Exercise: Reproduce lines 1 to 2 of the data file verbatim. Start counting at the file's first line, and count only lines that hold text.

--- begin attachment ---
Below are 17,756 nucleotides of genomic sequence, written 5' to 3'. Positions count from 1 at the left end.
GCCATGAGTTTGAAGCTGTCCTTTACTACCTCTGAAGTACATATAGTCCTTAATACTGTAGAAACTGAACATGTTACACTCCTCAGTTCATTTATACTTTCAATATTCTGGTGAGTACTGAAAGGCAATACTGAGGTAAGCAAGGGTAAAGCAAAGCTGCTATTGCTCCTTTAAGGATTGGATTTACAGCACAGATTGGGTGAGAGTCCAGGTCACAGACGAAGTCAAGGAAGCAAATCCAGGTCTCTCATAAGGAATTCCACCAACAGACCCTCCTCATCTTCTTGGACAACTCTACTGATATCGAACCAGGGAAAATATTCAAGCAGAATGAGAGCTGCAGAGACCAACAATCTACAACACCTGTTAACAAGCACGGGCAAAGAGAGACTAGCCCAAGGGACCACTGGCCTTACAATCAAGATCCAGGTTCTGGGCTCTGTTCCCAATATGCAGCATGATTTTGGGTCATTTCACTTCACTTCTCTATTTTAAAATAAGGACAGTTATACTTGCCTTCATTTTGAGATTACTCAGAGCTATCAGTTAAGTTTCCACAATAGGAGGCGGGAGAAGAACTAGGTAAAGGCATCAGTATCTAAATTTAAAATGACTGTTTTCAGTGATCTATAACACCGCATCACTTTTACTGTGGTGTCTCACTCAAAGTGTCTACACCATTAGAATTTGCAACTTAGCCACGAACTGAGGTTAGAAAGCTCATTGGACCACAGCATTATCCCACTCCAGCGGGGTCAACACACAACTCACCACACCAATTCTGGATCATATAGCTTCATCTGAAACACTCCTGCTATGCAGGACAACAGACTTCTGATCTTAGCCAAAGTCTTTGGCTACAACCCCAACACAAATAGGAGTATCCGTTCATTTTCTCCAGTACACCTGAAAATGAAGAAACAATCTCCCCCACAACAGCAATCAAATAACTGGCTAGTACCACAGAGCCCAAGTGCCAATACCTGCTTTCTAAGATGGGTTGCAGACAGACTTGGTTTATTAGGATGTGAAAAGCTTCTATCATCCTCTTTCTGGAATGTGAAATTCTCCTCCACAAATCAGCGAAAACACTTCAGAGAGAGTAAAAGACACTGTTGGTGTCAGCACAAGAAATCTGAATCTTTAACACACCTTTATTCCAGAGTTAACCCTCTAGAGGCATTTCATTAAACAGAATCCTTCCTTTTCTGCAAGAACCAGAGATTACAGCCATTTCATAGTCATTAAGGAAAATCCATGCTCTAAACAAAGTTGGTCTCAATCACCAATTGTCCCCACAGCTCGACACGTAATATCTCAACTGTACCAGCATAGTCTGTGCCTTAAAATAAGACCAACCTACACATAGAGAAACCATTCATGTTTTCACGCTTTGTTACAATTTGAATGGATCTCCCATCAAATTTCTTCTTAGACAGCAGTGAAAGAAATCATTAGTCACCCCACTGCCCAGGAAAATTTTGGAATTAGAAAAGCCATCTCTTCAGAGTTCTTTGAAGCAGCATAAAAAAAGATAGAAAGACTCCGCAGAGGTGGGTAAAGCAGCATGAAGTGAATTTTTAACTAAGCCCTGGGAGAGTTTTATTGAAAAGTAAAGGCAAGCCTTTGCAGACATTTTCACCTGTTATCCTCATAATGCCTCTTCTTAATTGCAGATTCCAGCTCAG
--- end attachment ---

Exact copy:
Below are 17,756 nucleotides of genomic sequence, written 5' to 3'. Positions count from 1 at the left end.
GCCATGAGTTTGAAGCTGTCCTTTACTACCTCTGAAGTACATATAGTCCTTAATACTGTAGAAACTGAACATGTTACACTCCTCAGTTCATTTATACTTTCAATATTCTGGTGAGTACTGAAAGGCAATACTGAGGTAAGCAAGGGTAAAGCAAAGCTGCTATTGCTCCTTTAAGGATTGGATTTACAGCACAGATTGGGTGAGAGTCCAGGTCACAGACGAAGTCAAGGAAGCAAATCCAGGTCTCTCATAAGGAATTCCACCAACAGACCCTCCTCATCTTCTTGGACAACTCTACTGATATCGAACCAGGGAAAATATTCAAGCAGAATGAGAGCTGCAGAGACCAACAATCTACAACACCTGTTAACAAGCACGGGCAAAGAGAGACTAGCCCAAGGGACCACTGGCCTTACAATCAAGATCCAGGTTCTGGGCTCTGTTCCCAATATGCAGCATGATTTTGGGTCATTTCACTTCACTTCTCTATTTTAAAATAAGGACAGTTATACTTGCCTTCATTTTGAGATTACTCAGAGCTATCAGTTAAGTTTCCACAATAGGAGGCGGGAGAAGAACTAGGTAAAGGCATCAGTATCTAAATTTAAAATGACTGTTTTCAGTGATCTATAACACCGCATCACTTTTACTGTGGTGTCTCACTCAAAGTGTCTACACCATTAGAATTTGCAACTTAGCCACGAACTGAGGTTAGAAAGCTCATTGGACCACAGCATTATCCCACTCCAGCGGGGTCAACACACAACTCACCACACCAATTCTGGATCATATAGCTTCATCTGAAACACTCCTGCTATGCAGGACAACAGACTTCTGATCTTAGCCAAAGTCTTTGGCTACAACCCCAACACAAATAGGAGTATCCGTTCATTTTCTCCAGTACACCTGAAAATGAAGAAACAATCTCCCCCACAACAGCAATCAAATAACTGGCTAGTACCACAGAGCCCAAGTGCCAATACCTGCTTTCTAAGATGGGTTGCAGACAGACTTGGTTTATTAGGATGTGAAAAGCTTCTATCATCCTCTTTCTGGAATGTGAAATTCTCCTCCACAAATCAGCGAAAACACTTCAGAGAGAGTAAAAGACACTGTTGGTGTCAGCACAAGAAATCTGAATCTTTAACACACCTTTATTCCAGAGTTAACCCTCTAGAGGCATTTCATTAAACAGAATCCTTCCTTTTCTGCAAGAACCAGAGATTACAGCCATTTCATAGTCATTAAGGAAAATCCATGCTCTAAACAAAGTTGGTCTCAATCACCAATTGTCCCCACAGCTCGACACGTAATATCTCAACTGTACCAGCATAGTCTGTGCCTTAAAATAAGACCAACCTACACATAGAGAAACCATTCATGTTTTCACGCTTTGTTACAATTTGAATGGATCTCCCATCAAATTTCTTCTTAGACAGCAGTGAAAGAAATCATTAGTCACCCCACTGCCCAGGAAAATTTTGGAATTAGAAAAGCCATCTCTTCAGAGTTCTTTGAAGCAGCATAAAAAAAGATAGAAAGACTCCGCAGAGGTGGGTAAAGCAGCATGAAGTGAATTTTTAACTAAGCCCTGGGAGAGTTTTATTGAAAAGTAAAGGCAAGCCTTTGCAGACATTTTCACCTGTTATCCTCATAATGCCTCTTCTTAATTGCAGATTCCAGCTCAG